I am currently taking 60m Cymbalta twice daily and up to 8 hydrocodone (7.5mg) daily to manage my separate back pain (L4-S1 fusion Oct 2010). I hope to get off the Cymbalta so my husband and I can finally have a kid :) And I was pleasantly surprised to learn from my PM doc that I can take the hydrocodone while pregnant if I need it. I'm 35 and don't want to wait much longer and I am VERY excited that pregnancy is now a real possibility for me.

    I'm not saying spinal stimulators are for everyone, but my doc has had only 1 patient in his career NOT like it, out of hundreds if not thousands of others. I, too, am not fond of drugs and like to take as few as possible.

    I wish you luck and hope you have as good an experience as I did. I hope to get the permanent implant in a month or two :)

  • Sounds like it might be worth a try. As for the driving part, I live 5 miles from the nearest paved road. So there is no hope wishing for a smooth road :) It does sound like you need to keep on top of the settings, or find a happy medium if you move around a lot.

    And I would imagine clearing the TSA check point would be interesting :)

    My main concern is with the restrolithesis. As of my last MRI it was a little over 3mm, with a new MRI being done in the next week or two. Not sure if it would be worth it to have the SCS installed only to have the same area (lumbar) fused. Then again, I have no clue as to how soon my lumbar will get fused (if at all).

    Having been recently compelled to medically retire from law enforcement, I know there is no hope of returning to that field due to the physical limitations.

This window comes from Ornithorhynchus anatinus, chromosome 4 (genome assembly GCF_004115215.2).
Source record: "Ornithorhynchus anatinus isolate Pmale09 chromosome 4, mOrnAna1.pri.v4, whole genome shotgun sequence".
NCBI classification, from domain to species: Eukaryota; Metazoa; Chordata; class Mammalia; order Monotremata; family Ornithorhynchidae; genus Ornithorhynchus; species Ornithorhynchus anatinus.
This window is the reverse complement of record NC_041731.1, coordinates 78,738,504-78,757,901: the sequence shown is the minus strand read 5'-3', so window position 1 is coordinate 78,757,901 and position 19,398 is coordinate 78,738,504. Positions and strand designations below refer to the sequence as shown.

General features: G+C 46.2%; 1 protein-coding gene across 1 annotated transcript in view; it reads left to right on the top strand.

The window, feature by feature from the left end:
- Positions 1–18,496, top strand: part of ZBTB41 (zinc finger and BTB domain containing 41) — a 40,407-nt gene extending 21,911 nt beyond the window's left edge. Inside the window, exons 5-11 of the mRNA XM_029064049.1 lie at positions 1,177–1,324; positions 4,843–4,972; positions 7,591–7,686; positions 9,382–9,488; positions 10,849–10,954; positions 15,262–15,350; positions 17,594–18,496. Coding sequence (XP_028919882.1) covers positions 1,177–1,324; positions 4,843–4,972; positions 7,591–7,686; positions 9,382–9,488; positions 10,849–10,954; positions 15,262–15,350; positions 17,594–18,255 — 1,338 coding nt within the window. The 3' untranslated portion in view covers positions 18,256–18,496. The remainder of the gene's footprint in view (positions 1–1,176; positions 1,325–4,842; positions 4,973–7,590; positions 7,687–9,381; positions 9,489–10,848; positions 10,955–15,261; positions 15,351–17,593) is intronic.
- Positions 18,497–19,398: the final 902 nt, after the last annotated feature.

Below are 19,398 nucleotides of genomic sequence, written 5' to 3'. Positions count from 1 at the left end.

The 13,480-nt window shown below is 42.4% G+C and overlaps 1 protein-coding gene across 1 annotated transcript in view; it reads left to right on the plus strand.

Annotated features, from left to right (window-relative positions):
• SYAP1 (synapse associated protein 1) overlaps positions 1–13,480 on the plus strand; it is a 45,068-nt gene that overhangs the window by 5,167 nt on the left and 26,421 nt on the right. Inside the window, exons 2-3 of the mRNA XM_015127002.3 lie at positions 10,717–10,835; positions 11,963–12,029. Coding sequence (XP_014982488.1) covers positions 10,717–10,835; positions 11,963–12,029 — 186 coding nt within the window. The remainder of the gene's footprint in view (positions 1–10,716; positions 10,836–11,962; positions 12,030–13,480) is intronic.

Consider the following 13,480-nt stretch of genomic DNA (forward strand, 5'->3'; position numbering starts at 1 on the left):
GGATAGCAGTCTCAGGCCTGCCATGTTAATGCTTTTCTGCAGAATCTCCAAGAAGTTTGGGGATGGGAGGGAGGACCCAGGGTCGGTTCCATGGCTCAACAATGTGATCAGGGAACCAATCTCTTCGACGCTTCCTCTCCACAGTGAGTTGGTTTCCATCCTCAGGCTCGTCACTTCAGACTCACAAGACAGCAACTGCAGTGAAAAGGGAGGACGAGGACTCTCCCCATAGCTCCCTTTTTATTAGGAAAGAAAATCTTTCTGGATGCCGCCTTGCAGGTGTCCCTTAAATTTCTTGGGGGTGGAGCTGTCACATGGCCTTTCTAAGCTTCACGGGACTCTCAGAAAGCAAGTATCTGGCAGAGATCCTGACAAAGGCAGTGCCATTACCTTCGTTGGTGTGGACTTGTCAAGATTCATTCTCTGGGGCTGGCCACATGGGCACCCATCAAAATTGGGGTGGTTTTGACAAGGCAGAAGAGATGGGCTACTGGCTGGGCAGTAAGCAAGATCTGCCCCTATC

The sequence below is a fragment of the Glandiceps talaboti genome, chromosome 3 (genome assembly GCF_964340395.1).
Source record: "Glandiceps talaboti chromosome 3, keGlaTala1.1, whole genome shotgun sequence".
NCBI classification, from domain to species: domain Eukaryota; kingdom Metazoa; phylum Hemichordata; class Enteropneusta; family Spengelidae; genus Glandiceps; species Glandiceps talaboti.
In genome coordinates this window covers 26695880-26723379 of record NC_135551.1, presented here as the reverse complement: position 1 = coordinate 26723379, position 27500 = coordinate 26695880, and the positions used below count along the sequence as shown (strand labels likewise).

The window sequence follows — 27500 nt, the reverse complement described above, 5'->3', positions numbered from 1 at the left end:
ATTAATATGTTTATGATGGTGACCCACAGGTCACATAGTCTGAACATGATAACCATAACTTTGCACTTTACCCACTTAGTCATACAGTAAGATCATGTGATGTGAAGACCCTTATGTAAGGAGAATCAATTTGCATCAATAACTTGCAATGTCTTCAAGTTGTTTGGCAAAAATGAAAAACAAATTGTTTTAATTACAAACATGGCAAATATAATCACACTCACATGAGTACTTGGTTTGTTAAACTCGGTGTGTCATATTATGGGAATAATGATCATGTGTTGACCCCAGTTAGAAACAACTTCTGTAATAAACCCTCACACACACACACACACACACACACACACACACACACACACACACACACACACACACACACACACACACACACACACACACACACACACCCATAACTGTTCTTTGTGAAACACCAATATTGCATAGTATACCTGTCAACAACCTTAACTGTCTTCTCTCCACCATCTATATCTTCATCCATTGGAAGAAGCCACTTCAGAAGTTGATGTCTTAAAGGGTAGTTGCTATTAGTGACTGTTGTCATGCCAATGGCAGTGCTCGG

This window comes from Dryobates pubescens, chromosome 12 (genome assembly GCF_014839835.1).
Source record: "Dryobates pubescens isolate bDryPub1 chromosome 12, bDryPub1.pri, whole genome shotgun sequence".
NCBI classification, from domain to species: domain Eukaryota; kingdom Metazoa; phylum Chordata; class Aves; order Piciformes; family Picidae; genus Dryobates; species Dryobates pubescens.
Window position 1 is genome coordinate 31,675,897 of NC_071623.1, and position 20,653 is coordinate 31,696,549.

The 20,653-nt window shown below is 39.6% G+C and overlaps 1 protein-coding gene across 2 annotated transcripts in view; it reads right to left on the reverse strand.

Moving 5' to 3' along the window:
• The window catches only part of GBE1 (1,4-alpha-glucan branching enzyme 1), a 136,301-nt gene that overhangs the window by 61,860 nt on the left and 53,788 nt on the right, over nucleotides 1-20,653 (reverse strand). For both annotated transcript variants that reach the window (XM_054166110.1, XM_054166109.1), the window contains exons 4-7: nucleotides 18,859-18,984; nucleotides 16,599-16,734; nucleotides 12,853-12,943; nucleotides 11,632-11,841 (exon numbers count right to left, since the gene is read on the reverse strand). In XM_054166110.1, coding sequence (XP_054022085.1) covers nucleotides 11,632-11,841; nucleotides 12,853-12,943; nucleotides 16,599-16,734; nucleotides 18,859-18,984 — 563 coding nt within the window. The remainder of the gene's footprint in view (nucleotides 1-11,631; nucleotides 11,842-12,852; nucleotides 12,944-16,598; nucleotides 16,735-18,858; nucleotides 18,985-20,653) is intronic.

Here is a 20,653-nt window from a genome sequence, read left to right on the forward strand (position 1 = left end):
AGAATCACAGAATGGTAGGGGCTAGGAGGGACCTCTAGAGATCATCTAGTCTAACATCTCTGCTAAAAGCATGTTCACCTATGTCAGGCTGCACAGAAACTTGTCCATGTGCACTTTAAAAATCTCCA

Lonelygirl, I wish you success with your future children. They can be a blessing & a curse at the same time :D I dearly love my 3 kids & the grandkids. The best part is when I can get the grand kids all wired up & return them to my kids =)) image:)" alt=">:)" height="20" />

    Best of luck with your implant. I hope it works well for you.
    View my history for all the gory details.
  • Hi Curt...
    I do not use a SCS(spinal cord stimulator) but I did try one a few years back. A stimulator does not work for everyone and it did not work for me!(Sob) All I felt was the tingling on TOP of my pain! I was crushed.

    There is only one thing that I can add to PaulT's list of things that are a downside to the SCS implant. Perhaps your Doctor has already told you that you can never have an MRI if you have an SCS implant. It will do ugly things to the leads that they place in your spine.
    Like your Doctor said....you MAY be able to cut back on some of your pain meds but then you may not. A stimulator is considered a success if it reduces your pain by 50%. Even with a 50% reduction one would still neeed pain meds. Some people do get a better reduction than that,70% or even 80% and some get a lot less than 50%. You are advised not to have the permanent implant if your pain is not reduced by 50% but most go ahead and have it. They figure that some help is better than none at all. I can understand that.
    If you do have spine surgery the stimulater must be removed. The leads would be in the way plus no surgeon wants to take a chance on getting a nasty shock.